Oxford is a university city in south central England and the county town of Oxfordshire. With a population of 155,000, it is the 52nd largest city in the United Kingdom, with one of the fastest growing populations in the UK, it remains the most ethnically diverse area in Oxfordshire county; the city is 51 miles from London, 61 miles from Bristol, 59 miles from Southampton, 57 miles from Birmingham and 24 miles from Reading. The city is known worldwide as the home of the University of Oxford, the oldest university in the English-speaking world. Buildings in Oxford demonstrate notable examples of every English architectural period since the late Saxon period. Oxford is known as a term coined by poet Matthew Arnold. Oxford has a broad economic base, its industries include motor manufacturing, publishing and a large number of information technology and science-based businesses, some being academic offshoots. Oxford was first settled in Anglo-Saxon times and was known as "Oxenaforda", meaning "ford of the oxen".
It began with the establishment of a river crossing for oxen around AD 900. In the 10th century, Oxford became an important military frontier town between the kingdoms of Mercia and Wessex and was on several occasions raided by Danes. In 1002, many Danes were killed in Oxford during the England-wide St. Brice's Day massacre, a killing of Danes ordered by King Æthelred the Unready; the skeletons of more than 30 suspected victims were unearthed in 2008 during the course of building work at St John's College. The ‘massacre’ was a contributing factor to King Sweyn I of Denmark’s invasion of England in 1003 and the sacking of Oxford by the Danes in 1004. Oxford was damaged during the Norman Invasion of 1066. Following the conquest, the town was assigned to a governor, Robert D'Oyly, who ordered the construction of Oxford Castle to confirm Norman authority over the area; the castle has never been used for military purposes and its remains survive to this day. D'Oyly set up a monastic community in the castle consisting of a chapel and living quarters for monks.
The community never grew large but it earned its place in history as one of Britain's oldest places of formal education. It was there that in 1139 Geoffrey of Monmouth wrote his History of the Kings of Britain, a compilation of Arthurian legends. Additionally, there is evidence of Jews living in the city as early as 1141, during the 12th century the Jewish community is estimated to have numbered about 80–100; the city was besieged during The Anarchy in 1142. In 1191, a city charter stated in Latin, "Be it known to all those present and future that we, the citizens of Oxford of the Commune of the City and of the Merchant Guild have given, by this, our present charter, confirm the donation of the island of Midney with all those things pertaining to it, to the Church of St. Mary at Oseney and to the canons serving God in that place. Since, every year, at Michaelmas the said canons render half a mark of silver for their tenure at the time when we have ordered it as witnesses the legal deed of our ancestors which they made concerning the gift of this same island.
We have made this concession and confirmation in the Common council of the City and we have confirmed it with our common seal. These are those who have made this confirmation. Oxford's prestige was enhanced by its charter granted by King Henry II, granting its citizens the same privileges and exemptions as those enjoyed by the capital of the kingdom. Oxford's status as a liberty obtained from this period until the 19th century. A grandson of King John established Rewley Abbey for the Cistercian Order. Parliaments were held in the city during the 13th century; the Provisions of Oxford were instigated by a group of barons led by Simon de Montfort. Richard I of England and John, King of England the sons of Henry II of England, were both born at Beaumont Palace in Oxford, on 8 September 1157 and 24 December 1166 respectively. A plaque in Beaumont Street commemorates these events; the University of Oxford is first mentioned in 12th-century records. Of the hundreds of Aularian houses that sprang up across the city, only St Edmund Hall remains.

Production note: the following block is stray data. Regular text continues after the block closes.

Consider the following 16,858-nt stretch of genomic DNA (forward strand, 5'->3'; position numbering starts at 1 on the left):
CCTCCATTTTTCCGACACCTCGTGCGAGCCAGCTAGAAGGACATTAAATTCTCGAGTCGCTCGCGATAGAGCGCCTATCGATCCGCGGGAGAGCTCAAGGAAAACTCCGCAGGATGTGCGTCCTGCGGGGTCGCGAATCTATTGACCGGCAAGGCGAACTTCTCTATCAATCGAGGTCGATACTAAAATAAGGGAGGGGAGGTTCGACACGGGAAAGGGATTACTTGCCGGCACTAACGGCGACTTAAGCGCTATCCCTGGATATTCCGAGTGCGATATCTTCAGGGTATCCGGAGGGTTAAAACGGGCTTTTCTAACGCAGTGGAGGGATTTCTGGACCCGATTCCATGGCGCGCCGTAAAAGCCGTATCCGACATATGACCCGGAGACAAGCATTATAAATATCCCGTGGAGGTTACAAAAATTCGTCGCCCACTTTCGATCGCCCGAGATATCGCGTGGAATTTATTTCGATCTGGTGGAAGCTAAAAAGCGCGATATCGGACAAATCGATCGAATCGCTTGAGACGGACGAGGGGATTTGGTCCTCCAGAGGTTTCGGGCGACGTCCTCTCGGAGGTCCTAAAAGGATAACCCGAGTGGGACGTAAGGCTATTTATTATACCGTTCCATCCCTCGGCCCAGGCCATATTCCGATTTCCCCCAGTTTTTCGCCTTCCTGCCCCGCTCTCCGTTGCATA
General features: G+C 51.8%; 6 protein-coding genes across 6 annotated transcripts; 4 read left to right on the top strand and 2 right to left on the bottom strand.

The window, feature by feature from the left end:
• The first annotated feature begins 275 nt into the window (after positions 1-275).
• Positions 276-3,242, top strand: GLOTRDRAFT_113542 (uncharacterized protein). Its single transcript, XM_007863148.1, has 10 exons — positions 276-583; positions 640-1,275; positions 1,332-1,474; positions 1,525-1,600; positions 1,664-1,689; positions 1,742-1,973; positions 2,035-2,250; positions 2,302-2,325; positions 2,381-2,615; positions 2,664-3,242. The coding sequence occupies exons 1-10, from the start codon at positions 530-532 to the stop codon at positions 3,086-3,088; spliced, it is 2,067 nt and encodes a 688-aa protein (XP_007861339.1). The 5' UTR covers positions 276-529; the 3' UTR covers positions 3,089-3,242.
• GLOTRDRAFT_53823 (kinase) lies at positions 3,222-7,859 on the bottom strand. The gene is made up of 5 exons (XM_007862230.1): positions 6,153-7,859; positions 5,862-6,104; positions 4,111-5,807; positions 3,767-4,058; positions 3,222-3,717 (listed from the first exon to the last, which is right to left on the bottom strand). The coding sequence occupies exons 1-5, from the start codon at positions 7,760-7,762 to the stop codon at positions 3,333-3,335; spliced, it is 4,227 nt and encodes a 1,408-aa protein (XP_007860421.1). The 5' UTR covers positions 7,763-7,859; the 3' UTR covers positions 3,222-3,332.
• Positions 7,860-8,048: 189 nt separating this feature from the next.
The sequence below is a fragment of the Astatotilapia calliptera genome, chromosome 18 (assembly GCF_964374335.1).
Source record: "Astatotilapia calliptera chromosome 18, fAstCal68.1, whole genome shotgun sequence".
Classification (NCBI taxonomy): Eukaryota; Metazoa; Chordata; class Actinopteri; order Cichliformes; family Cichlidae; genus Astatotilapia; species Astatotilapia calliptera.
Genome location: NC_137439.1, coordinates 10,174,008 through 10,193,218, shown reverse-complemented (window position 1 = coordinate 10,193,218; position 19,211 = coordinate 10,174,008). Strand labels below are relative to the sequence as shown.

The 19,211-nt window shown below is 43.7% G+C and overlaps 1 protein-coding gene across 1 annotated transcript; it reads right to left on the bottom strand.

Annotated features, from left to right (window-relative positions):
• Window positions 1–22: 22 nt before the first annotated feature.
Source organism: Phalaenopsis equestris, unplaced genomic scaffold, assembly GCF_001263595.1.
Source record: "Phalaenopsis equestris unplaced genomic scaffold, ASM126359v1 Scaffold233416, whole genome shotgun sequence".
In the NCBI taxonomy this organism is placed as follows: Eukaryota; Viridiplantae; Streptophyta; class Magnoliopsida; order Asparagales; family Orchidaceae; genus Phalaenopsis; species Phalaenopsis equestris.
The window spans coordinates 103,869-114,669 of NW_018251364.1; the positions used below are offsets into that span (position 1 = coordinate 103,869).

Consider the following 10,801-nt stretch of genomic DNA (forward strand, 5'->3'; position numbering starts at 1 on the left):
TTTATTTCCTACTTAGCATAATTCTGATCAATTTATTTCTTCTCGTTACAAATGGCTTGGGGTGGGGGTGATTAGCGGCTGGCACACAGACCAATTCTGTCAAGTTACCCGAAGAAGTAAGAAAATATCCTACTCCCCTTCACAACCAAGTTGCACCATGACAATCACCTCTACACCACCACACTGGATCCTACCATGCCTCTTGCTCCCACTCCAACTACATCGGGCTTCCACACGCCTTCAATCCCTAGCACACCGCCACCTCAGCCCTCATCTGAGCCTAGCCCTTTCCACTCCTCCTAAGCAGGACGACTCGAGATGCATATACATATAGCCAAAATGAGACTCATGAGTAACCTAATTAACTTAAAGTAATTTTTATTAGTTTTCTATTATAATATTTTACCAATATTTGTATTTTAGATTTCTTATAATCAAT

What put an end to the halls was the emergence of colleges. Oxford's earliest colleges were University College and Merton; these colleges were established at a time when Europeans were starting to translate the writings of Greek philosophers. These writings challenged European ideology, inspiring scientific discoveries and advancements in the arts, as society began to see itself in a new way; these colleges at Oxf
National Library of Australia
The National Library of Australia is the largest reference library in Australia, responsible under the terms of the National Library Act for "maintaining and developing a national collection of library material, including a comprehensive collection of library material relating to Australia and the Australian people." In 2012–13, the National Library collection comprised 6,496,772 items, an additional 15,506 metres of manuscript material. It is located in Parkes, Canberra, ACT; the National Library of Australia, while formally established by the passage of the National Library Act 1960, had been functioning as a national library rather than a Parliamentary Library since its inception. In 1901, a Commonwealth Parliamentary Library was established to serve the newly formed Federal Parliament of Australia. From its inception the Commonwealth Parliamentary Library was driven to development of a national collection. In 1907 the Joint Parliamentary Library Committee under the Chairmanship of the Speaker, Sir Frederick William Holder defined the objective of the Commonwealth Parliamentary Library in the following words: The Library Committee is keeping before it the ideal of building up, for the time when Parliament shall be established in the Federal Capital, a great Public Library on the lines of the world-famed Library of Congress at Washington.